By Michael Snyder | Economic Collapse Blog
If you believe that ignorance is bliss, you might not want to read this article. I am going to dispel the notion that there has been any sort of “economic recovery”, and I am going to show that we are much worse off than we were just prior to the last economic crisis. If you go back to 2007, people were feeling really good about things. Houses were being flipped like crazy, the stock market was booming and unemployment was relatively low. But then the financial crisis of 2008 struck, and for a while it felt like the world was coming to an end. Of course it didn’t come to an end – it was just the first wave of our problems. The waves that come next are going to be the ones that really wipe us out. Unfortunately, because we have experienced a few years of relative stability, many Americans have become convinced that Barack Obama, Janet Yellen and the rest of the folks in Washington D.C. have fixed whatever problems caused the last crisis. Even though all of the numbers are screaming otherwise, there are millions upon millions of people out there that truly believe that everything is going to be okay somehow. We never seem to learn from the past, and when this next economic downturn strikes it is going to do an astonishing amount of damage because we are already in a significantly weakened state from the last one.
For each of the charts that I am about to share with you, I want you to focus on the last shaded gray bar on each chart which represents the last recession. As you will see, our economic problems are significantly worse than they were just before the financial crisis of 2008. That means that we are far less equipped to handle a major economic crisis than we were the last time.
#1 The National Debt
Just prior to the last recession, the U.S. national debt was a bit above 9 trillion dollars. Since that time, it has nearly doubled. So does that make us better off or worse off? The answer, of course, is obvious. And even though Barack Obama promises that “deficits are under control”, more than a trillion dollars was added to the national debt in fiscal year 2014. What we are doing to future generations by burdening them with so much debt is beyond criminal. And so what does Barack Obama want to do now? He wants to ramp up government spending and increase the debt even faster. This is something that I covered in my previous article entitled “Barack Obama Says That What America Really Needs Is Lots More Debt“.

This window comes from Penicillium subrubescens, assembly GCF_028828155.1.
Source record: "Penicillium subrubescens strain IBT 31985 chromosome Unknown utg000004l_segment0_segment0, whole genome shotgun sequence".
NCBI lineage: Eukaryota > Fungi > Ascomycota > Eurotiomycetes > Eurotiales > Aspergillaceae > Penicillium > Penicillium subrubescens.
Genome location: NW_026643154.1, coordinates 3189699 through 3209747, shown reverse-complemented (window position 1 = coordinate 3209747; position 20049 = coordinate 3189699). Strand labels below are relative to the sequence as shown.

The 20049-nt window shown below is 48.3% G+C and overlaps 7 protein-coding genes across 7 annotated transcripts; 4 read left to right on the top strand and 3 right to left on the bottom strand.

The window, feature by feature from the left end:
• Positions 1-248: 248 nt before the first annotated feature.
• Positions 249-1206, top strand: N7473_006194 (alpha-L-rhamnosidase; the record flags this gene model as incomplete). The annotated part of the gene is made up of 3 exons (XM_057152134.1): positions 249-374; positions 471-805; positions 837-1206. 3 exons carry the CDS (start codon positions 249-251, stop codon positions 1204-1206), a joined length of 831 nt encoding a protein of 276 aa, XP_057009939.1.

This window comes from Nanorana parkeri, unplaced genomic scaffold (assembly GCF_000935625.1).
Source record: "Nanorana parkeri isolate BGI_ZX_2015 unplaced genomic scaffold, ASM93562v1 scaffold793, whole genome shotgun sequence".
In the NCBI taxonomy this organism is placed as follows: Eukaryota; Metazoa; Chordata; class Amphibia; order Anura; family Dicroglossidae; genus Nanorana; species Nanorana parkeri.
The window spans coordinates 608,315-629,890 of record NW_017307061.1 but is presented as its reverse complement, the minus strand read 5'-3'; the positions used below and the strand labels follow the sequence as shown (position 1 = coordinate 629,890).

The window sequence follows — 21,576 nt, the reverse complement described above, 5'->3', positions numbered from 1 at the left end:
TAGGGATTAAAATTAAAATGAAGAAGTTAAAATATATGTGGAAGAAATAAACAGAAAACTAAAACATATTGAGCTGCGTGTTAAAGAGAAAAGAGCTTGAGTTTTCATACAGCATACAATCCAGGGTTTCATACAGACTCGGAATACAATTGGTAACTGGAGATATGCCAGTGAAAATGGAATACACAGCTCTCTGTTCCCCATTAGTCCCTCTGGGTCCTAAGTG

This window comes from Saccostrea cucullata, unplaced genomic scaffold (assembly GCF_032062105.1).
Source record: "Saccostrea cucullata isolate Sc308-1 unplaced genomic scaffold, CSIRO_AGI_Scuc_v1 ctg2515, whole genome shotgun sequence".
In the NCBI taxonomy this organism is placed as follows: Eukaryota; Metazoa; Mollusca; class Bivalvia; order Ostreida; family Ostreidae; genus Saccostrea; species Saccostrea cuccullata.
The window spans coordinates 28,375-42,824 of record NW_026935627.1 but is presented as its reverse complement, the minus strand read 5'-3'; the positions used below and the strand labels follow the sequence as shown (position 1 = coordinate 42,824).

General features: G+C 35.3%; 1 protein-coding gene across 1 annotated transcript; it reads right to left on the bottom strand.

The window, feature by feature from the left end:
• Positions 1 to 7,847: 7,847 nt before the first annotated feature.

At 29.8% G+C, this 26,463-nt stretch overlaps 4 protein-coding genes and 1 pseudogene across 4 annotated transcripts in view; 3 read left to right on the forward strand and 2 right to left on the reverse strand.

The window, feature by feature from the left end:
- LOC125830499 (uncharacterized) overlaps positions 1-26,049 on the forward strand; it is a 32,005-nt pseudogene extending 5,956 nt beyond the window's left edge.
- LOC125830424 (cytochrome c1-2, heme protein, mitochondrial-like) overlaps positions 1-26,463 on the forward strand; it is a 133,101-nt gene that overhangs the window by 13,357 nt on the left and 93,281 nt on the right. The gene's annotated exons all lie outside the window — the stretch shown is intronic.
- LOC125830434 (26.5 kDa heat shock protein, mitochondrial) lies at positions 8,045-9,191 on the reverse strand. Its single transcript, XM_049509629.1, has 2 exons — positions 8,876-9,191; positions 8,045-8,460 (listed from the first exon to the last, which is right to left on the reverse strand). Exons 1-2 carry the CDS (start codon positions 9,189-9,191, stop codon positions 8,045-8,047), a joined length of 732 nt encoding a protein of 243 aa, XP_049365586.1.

#2 Total Debt
Over the past 40 years, the total amount of debt in the United States has skyrocketed to astronomical heights. We have become a “buy now, pay later” society with devastating consequences. Back in 1975, our total debt level was sitting at about 2.5 trillion dollars. Just prior to the last recession, it was sitting at about 50 trillion dollars, and today we are rapidly closing in on 60 trillion dollars.
#3 The Velocity Of Money
When an economy is healthy, money tends to change hands and circulate through the system quite rapidly. So it makes sense that the velocity of money fell dramatically during the last recession. But why has it kept going down since then?
#4 The Homeownership Rate
Were you aware that the rate of homeownership in the United States has fallen to a 20 year low? Traditionally, owning a home has been a sign that you belong to the middle class. And the last recession was really rough on the middle class, so it makes sense that the rate of homeownership declined during that time frame. But why has it continued to steadily decline ever since?
#5 The Employment Rate
Barack Obama loves to tell us how the unemployment rate is “going down”. But as I will explain later in this article, this decline is primarily based on accounting tricks. Posted below is a chart of the civilian employment-population ratio. Just prior to the last recession, approximately 63 percent of the working age population of the United States was employed. During the recession, this ratio fell to below 59 percent and it stayed there for several years. Just recently it has peeked back above 59 percent, but we are still very, very far from where we used to be, and now the next economic downturn is rapidly approaching.
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